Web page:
Welcome

Welcome to The Blue Ribbon - Youth Livestock Projects blog. The purpose of this blog is to provide information, advice and suggestions for improving youth livestock projects from multiple sources. The information, advice and suggestions in this blog come from professional agricultural educators who have multiple years of experience working with youth and their livestock projects. If you ever have a question or a particular subject you would like addressed, please feel free to contact Scott Stinnett via email, or leave a comment and we will do our best to assist or address the subject. Should the question or subject be more technical, we will help direct you to an appropriate resource for the best possible answer.

Thank you,

Scott Stinnett and The Blue Ribbon Contributors

Wednesday, June 26, 2019

Pushing and Holding

     We are 30 days away from our county fair and a few exhibitors are getting nervous. They have checked the weights on their animals and found they are not on target for the desired weight at the fair. Some may be too light and some will be possibly too big. So the questions come in about pushing and holding animals so they can make weight.

     I go through a few questions with them to see how best to address their animal's weight problem:
  • How much do they weigh now?
  • What do you want them to weigh at fair?
  • What are you feeding?
  • How much are you feeding?
     After getting these questions answered, I look for problems. First, knowing the weight helps to formulate what rate of gain they need. For instance, if they have a 200 lbs. market swine and want it to weigh 260 lbs. at the fair we can calculate rate of gain.
  • Subtract current weight from desired weight to find the total desired gain
    • 260 lbs. - 200 lbs. = 60 lbs. of desired gain
  • Then divide the desired gain by the number of days before fair to find the desired average daily gain
    • 60 lbs. / 30 days = 2 lbs. per day desired daily gain
  • Now compare this to the average daily gain for the species
    • Older market swine can on average gain between 2 lbs. to 3 lbs. per day so the desired daily gain should be good.
     Now the questions about feeding come into play. What are you feeding? At this point in time, market animals should be on a finishing or fattening ration. Finishing rations put weight on an animal as fat. These ration have less nutrients like proteins for muscle and skeletal growth, and more energy and fats for putting on finish or fat that is important to the quality of meat the animal will yield when harvested. If the animals are still on a growing ration, they will not deposit the fat they need and continue to gain more muscle weight than fat.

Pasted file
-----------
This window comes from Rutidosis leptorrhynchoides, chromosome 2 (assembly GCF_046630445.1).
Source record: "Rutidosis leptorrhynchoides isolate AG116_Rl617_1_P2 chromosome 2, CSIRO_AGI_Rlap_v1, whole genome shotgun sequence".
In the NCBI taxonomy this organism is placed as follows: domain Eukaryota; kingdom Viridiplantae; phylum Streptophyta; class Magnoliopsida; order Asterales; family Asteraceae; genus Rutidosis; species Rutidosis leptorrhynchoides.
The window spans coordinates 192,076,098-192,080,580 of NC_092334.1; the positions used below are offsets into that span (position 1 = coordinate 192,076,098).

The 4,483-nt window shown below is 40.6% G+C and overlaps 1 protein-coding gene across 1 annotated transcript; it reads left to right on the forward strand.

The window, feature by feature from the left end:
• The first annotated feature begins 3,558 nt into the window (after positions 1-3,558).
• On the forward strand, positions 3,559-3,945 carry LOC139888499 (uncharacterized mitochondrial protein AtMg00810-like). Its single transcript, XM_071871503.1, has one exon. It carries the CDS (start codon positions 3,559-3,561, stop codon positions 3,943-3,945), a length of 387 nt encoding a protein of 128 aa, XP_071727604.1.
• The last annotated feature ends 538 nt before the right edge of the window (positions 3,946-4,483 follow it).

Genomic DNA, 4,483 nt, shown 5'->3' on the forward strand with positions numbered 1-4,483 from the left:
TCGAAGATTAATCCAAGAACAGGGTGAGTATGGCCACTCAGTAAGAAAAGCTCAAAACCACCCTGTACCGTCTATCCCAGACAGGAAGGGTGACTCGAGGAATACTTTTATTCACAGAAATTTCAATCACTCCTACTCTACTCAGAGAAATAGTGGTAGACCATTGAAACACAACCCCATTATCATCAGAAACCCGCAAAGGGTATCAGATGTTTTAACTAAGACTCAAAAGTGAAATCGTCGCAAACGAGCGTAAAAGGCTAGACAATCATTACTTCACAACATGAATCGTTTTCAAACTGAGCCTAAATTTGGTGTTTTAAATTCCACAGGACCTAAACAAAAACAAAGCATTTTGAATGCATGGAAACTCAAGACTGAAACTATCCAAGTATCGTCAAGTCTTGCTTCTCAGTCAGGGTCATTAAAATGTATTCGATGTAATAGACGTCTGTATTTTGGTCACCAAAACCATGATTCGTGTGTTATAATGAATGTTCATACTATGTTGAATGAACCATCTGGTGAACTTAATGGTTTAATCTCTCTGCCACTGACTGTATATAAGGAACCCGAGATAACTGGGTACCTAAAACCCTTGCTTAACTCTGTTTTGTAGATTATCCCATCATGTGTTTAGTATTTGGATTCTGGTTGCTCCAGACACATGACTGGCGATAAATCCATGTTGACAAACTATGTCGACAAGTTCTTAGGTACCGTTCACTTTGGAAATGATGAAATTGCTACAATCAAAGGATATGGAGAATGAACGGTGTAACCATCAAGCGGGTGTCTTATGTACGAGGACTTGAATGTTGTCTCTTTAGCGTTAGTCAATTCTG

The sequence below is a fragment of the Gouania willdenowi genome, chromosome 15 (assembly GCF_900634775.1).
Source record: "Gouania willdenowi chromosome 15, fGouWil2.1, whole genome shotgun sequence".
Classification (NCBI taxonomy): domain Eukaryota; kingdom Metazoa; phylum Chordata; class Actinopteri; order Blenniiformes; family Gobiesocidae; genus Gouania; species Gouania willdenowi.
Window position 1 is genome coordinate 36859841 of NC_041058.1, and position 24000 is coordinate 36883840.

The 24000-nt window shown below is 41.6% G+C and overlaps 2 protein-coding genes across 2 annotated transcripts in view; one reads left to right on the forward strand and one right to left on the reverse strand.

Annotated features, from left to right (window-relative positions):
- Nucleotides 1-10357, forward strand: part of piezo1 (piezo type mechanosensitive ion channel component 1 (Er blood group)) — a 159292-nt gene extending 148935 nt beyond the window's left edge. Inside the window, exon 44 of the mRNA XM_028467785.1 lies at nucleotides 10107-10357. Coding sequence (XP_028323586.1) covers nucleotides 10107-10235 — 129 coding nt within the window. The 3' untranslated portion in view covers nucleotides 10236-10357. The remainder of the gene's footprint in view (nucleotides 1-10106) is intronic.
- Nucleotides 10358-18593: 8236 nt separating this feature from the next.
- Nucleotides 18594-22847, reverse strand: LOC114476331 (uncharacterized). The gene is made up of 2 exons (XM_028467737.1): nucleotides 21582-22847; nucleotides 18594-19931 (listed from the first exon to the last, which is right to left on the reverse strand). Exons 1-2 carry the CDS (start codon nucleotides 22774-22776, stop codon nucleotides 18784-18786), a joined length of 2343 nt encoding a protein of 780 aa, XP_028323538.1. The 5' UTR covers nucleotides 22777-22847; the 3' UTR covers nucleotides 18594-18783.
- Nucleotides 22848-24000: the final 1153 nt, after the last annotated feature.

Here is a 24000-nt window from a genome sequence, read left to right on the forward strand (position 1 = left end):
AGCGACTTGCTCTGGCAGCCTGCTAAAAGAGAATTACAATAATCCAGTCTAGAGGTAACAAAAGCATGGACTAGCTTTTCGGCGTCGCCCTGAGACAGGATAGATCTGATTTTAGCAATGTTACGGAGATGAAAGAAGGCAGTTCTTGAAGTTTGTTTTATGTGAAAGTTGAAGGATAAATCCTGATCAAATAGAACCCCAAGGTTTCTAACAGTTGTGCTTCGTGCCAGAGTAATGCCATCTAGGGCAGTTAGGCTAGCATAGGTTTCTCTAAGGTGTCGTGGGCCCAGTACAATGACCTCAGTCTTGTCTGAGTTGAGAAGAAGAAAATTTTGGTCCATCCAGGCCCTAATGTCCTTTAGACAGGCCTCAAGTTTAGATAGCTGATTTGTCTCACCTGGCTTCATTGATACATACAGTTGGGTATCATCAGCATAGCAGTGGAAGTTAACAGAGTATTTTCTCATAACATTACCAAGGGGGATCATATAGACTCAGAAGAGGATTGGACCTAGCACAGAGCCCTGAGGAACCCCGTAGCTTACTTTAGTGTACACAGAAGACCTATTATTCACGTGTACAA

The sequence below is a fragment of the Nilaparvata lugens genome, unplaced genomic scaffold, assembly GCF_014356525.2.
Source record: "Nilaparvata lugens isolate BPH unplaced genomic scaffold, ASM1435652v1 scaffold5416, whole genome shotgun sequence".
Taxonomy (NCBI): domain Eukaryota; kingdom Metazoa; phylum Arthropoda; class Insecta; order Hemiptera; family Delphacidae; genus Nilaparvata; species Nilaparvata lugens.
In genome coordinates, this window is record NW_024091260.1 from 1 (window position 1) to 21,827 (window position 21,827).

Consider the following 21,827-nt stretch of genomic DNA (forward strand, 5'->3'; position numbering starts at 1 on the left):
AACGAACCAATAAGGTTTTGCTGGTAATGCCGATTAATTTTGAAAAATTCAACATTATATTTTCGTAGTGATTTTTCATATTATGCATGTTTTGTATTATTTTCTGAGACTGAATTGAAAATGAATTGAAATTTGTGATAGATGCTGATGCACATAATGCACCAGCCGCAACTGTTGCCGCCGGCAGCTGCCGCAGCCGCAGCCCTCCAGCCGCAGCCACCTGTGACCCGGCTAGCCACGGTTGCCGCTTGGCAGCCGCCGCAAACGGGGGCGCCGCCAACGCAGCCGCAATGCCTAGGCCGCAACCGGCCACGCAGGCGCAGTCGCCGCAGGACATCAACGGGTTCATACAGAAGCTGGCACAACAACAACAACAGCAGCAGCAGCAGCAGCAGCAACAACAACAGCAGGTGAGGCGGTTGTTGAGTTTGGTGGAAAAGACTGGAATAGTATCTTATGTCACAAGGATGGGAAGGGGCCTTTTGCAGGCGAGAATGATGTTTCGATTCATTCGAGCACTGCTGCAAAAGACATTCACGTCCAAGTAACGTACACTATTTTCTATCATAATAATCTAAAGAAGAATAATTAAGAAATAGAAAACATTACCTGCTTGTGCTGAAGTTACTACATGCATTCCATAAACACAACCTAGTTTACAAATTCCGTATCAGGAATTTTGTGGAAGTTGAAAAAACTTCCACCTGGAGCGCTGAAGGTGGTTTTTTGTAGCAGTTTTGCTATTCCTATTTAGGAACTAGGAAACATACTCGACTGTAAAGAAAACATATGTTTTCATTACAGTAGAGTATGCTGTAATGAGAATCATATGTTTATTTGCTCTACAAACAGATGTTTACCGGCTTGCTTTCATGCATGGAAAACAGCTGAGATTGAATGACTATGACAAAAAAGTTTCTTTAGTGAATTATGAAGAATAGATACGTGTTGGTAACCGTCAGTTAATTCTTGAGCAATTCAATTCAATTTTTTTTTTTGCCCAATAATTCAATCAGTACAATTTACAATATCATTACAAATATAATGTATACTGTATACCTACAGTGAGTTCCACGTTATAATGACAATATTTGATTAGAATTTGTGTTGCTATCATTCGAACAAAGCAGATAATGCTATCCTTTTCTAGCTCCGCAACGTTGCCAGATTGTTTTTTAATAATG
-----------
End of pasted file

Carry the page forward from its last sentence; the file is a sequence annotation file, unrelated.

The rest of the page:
The second part is how much are you feeding? Most bagged feeds have feeding instructions based on the animal's weight. If the swine finisher feed says to feed 4% of the animal's body weight daily then we can calculate how much they need.
  • Multiply the current weight by the amount the instructions say to feed
    • Current weight is 200 lbs. x 4% per day = 200 lbs. x .04 per day = 8 lbs. per day
  • Feed must be adjusted to equal the increase in weight. If we expect the pig to gain 2 lbs. per day, the next week the pig will weight 14 lbs. more  (7 days x 2 lbs. per day = 14 lbs. of gain). We need to recalculate the feed at least once per week.
    • 214 lbs. x .04 per day = 8.5 lbs. per day
    • 228 lbs. x .04 per day = 9.1 lbs. per day
    • 242 lbs. x .04 per day = 9.7 lbs. per day
    • 256 lbs. x .04 per day = 10.2 lbs. per day
  • Adjusting the feed weekly should help maintain the appropriate average daily gain.
     This example would be for the perfect scenario. The animal was on target, and everything calculated out to be on target for the 260 lbs. desired weight for the fair 30 days down the road. But what if you are on the light weight side. You want to "push" your animal to make weight.

     Pushing usually means trying to make and animal gain a maximum amount of weight possible. There is still a limit to the amount of weight they can gain in a certain amount of time. In my experience, animals at this stage of development and growth can have some great rates of gain. I have seen sheep and goats gain 1 pound per day, pigs up to 2 pounds per day and cattle up to 4 pounds per day. Now there are exceptions and some animals can really grow in a short time, but let's not get our hopes too high and stay more realistic.

     Using a market steer as an example. His current weight is 975 lbs. and the minimum weight for your fair is 1100 lbs. There are 30 days until fair and he needs to gain 125 lbs. His daily gain needs to be approximately 4.2 lbs. per day (125 lbs. / 30 days = 4.16 lbs. per day). Is it possible?